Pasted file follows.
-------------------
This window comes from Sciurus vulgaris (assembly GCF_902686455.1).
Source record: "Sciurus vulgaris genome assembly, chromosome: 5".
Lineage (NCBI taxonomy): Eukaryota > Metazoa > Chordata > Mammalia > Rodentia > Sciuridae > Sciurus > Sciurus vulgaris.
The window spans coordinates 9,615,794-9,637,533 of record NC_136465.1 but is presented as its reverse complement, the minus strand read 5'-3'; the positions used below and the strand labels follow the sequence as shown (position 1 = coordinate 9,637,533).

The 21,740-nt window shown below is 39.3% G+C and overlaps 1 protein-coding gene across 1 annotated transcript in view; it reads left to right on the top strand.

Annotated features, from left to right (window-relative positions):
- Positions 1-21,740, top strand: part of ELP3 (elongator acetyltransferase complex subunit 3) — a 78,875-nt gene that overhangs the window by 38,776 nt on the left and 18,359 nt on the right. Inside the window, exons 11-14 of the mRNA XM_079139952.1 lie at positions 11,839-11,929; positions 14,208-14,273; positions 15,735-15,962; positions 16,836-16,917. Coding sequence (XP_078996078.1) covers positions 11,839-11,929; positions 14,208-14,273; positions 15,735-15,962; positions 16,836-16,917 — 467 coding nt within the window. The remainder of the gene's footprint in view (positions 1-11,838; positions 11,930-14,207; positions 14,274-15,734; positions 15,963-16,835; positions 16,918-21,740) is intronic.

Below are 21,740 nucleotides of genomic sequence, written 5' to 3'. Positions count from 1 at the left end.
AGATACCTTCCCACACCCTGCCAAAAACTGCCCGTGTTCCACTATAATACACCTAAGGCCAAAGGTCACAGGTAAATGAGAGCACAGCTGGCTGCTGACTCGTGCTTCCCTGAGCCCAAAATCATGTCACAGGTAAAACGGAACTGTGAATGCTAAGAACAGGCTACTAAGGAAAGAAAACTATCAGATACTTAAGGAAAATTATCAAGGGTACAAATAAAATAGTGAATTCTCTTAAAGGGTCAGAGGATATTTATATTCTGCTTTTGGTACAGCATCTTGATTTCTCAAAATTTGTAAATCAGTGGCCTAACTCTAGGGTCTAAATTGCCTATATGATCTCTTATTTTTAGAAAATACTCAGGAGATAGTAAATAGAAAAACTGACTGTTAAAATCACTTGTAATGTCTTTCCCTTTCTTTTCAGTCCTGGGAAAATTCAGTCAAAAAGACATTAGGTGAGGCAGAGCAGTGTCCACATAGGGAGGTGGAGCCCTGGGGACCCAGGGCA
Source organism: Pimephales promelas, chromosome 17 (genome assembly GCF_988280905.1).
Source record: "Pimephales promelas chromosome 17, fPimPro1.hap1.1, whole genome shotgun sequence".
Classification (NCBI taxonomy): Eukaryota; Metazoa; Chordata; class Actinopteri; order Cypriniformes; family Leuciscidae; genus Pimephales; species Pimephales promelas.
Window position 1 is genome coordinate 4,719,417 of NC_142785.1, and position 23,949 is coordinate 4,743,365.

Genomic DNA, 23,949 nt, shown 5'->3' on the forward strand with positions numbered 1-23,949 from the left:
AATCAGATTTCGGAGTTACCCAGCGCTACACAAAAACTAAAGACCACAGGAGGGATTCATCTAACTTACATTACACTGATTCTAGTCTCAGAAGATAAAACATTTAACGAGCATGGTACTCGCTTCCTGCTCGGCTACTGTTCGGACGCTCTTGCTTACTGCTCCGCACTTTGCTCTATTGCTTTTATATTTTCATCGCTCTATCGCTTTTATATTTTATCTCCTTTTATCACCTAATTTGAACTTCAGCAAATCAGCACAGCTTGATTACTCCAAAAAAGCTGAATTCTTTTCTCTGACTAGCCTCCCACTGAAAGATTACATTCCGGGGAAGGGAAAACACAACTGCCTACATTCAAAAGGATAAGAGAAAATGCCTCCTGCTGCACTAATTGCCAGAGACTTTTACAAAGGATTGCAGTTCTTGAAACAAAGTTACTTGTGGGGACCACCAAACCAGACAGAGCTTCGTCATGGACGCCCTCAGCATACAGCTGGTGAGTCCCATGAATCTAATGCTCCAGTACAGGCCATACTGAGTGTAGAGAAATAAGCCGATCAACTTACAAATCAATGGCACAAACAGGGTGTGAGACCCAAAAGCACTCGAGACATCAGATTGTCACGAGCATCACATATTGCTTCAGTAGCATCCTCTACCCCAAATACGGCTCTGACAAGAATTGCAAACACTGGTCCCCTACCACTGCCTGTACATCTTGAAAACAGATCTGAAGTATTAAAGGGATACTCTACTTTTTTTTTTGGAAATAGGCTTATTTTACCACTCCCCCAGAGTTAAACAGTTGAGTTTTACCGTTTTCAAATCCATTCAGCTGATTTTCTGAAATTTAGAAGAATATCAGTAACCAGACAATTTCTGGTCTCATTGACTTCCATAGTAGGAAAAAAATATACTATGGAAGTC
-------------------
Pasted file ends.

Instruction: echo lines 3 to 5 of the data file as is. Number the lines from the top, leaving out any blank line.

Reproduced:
Lineage (NCBI taxonomy): Eukaryota > Metazoa > Chordata > Mammalia > Rodentia > Sciuridae > Sciurus > Sciurus vulgaris.
The window spans coordinates 9,615,794-9,637,533 of record NC_136465.1 but is presented as its reverse complement, the minus strand read 5'-3'; the positions used below and the strand labels follow the sequence as shown (position 1 = coordinate 9,637,533).

The 21,740-nt window shown below is 39.3% G+C and overlaps 1 protein-coding gene across 1 annotated transcript in view; it reads left to right on the top strand.